By Rosie Moore
When I was in high school I was fortunate enough not to have to take the subject English but I was introduced to English Literature which also led me to the subject of Poetry. Some of it was nonsensical, some of it was way over my head, but I enjoyed most of it, especially since I’ve gotten older. Cornelious Plantinga, who is President of a Seminary in Michigan, admonishes us that aging doesn’t have to mean decline; make it a pilgrimage of hope. Cicero says cultivate a calm and judicious life from the time you are young, and then let your life ripen. Poetry is one way of doing that. Here are a few nostalgic poems to consider:
Your Arm Around Me
Put your arm around me
I want a little petting
At life’s setting,
For it is harder to be brave
When feeble age comes creeping
And finds me weeping,
Dear ones gone.
Just a little petting
At life’s setting
for I am old and tired
And my long life’s work is done.
Here are two quotes from Bob Marley that should be uplifting:
“Love would never leave us alone” and “We should really love each other in peace and harmony, instead we’re fussin’ n fighting like we ain’t supposed to be.”
Robert Browning said it best: “Grow old along with me! The best is yet to be, the last of life, for which the first was made.”
My last poem was quoted at my grandmother’s funeral and it stirs fond memories in my heart:
God hath not promised skies always blue.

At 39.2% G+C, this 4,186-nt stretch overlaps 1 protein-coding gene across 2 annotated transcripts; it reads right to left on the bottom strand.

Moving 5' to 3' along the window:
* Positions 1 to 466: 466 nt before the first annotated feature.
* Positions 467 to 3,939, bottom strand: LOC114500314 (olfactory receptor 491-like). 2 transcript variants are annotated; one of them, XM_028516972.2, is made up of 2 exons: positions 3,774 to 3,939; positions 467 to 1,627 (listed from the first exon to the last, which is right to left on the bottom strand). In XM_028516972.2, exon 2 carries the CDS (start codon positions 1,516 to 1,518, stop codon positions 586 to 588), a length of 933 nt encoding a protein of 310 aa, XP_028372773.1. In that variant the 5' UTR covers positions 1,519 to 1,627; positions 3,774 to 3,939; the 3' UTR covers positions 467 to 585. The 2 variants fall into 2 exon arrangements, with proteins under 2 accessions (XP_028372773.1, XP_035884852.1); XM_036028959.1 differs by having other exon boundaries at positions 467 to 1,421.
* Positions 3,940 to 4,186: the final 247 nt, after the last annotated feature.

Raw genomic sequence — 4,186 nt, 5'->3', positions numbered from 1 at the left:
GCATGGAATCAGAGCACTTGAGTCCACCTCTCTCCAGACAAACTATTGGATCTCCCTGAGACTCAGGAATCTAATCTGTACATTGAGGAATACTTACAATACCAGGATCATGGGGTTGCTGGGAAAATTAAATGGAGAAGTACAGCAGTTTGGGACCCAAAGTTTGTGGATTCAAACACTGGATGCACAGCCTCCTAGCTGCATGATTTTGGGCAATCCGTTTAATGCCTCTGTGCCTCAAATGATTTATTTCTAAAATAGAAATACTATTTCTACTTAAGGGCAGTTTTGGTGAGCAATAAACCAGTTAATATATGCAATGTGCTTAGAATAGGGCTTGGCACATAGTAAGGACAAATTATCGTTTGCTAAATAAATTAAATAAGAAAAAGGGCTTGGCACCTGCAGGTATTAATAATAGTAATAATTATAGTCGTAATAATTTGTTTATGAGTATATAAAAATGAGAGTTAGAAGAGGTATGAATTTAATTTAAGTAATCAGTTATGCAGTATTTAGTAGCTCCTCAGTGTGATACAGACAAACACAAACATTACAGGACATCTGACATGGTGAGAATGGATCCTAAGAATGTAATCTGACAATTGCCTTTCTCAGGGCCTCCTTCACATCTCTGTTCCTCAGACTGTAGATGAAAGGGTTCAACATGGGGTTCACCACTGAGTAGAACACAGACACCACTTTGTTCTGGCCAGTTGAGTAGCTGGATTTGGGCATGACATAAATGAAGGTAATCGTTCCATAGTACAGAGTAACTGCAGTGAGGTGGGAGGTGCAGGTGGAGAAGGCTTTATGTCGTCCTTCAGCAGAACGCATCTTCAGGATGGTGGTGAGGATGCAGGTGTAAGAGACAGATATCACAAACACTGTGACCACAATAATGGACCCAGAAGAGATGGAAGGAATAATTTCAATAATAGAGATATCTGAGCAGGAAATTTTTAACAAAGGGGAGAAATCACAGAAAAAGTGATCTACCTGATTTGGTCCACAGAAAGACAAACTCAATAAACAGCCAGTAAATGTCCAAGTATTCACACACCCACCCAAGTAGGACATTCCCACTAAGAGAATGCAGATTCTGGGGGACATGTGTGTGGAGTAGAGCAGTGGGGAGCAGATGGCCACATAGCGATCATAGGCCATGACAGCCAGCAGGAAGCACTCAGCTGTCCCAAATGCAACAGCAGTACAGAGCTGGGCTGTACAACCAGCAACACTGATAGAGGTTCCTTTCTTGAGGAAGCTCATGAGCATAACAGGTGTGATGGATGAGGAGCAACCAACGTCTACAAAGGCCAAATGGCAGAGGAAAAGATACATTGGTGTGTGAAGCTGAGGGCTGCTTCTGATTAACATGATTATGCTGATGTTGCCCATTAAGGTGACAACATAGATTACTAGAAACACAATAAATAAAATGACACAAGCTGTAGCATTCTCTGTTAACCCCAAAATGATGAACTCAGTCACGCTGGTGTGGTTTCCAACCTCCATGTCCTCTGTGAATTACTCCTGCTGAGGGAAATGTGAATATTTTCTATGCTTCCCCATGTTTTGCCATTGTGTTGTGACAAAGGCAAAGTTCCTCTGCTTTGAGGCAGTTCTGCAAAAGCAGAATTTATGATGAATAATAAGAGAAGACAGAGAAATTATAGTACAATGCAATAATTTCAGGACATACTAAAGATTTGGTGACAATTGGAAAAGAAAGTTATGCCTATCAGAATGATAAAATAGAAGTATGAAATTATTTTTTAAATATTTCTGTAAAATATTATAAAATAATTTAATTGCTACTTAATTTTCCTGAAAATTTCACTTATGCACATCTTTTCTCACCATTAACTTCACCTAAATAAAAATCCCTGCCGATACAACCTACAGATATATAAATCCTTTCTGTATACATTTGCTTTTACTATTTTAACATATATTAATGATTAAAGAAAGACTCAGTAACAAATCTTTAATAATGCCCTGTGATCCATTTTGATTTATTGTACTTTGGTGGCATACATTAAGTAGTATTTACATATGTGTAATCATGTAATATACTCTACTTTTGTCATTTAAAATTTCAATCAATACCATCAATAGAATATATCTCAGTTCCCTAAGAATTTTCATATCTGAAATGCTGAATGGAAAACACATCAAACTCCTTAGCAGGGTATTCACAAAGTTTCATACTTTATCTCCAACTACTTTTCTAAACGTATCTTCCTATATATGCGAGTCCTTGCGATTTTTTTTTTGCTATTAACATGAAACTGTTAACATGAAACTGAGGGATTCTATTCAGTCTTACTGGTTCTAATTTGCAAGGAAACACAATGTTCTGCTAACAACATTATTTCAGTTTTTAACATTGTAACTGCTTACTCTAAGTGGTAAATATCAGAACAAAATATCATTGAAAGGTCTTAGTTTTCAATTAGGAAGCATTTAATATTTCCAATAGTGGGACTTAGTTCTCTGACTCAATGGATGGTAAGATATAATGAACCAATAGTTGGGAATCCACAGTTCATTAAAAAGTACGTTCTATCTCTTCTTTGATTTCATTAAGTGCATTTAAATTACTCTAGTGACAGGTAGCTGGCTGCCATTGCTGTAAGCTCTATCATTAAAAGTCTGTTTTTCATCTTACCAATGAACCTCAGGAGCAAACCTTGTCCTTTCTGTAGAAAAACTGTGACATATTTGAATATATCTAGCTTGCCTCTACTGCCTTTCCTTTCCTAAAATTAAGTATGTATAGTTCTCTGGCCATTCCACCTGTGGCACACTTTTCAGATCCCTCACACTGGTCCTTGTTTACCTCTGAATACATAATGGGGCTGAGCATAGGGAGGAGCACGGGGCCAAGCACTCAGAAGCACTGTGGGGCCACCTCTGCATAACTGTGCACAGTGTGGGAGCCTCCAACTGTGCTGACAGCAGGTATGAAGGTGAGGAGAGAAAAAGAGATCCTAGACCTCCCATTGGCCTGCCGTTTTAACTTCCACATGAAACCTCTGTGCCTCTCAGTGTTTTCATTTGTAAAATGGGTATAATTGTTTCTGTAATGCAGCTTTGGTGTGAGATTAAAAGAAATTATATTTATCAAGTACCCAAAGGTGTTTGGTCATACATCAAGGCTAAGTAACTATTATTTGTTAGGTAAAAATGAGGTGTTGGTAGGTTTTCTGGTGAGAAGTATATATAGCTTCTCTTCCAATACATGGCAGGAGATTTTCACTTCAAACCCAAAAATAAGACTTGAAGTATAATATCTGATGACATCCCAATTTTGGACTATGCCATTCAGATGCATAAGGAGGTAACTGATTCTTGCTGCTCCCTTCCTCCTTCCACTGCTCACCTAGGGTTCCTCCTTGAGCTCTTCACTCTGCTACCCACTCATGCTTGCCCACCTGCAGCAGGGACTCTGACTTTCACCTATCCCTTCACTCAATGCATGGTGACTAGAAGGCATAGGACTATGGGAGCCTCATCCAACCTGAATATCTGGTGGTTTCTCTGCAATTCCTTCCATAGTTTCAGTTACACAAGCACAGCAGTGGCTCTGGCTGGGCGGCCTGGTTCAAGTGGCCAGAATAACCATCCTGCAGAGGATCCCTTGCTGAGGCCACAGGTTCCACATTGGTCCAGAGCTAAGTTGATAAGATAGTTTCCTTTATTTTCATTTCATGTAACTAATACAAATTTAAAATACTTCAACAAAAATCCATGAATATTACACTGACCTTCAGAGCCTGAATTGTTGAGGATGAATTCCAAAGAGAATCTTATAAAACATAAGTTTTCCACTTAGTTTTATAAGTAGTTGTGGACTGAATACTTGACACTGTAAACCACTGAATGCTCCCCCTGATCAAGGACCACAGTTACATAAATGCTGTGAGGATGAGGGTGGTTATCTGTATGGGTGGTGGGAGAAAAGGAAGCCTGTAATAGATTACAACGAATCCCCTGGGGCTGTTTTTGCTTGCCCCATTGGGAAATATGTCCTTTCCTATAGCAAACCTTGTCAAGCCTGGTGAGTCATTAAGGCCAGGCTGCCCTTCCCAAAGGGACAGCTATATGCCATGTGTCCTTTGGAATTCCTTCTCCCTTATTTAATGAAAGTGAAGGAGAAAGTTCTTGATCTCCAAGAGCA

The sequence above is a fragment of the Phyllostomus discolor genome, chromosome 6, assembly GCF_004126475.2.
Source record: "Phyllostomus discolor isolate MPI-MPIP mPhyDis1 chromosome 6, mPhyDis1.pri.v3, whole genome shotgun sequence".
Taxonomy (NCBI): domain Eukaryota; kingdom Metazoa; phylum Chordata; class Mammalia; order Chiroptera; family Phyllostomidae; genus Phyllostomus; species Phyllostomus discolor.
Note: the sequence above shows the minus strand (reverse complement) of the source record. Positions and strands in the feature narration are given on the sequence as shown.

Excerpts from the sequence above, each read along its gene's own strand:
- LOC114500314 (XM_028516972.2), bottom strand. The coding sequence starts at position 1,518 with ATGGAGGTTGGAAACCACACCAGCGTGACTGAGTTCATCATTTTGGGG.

Flower-strewn pathways all our lives through.
God hath not promised sun without rain
Joy without sorrow, peace without pain.
But God hath promised strength for the day.
Rest for the labor, light for the way.
Grace for the trials, help from above
Unfailing sympathy, undying love.
This lovely poem was written by Annie Johnson Flint, a poetess born in 1866 in New Jersey. For those of you who have access to a computer Google Annie Flint, her life is a remarkable story.
Enjoying poetry at any age is uplifting, but, when you’re elderly , it makes the days brighter, the hours all-consuming and the minutes fly by.
Thought for the day: For flowers that bloom about our feet, for tender grass, so fresh, so sweet. For song of bird and hum of bee; for all things we hear or see, Father in heaven, we thank Thee! Ralph Waldo Emerson
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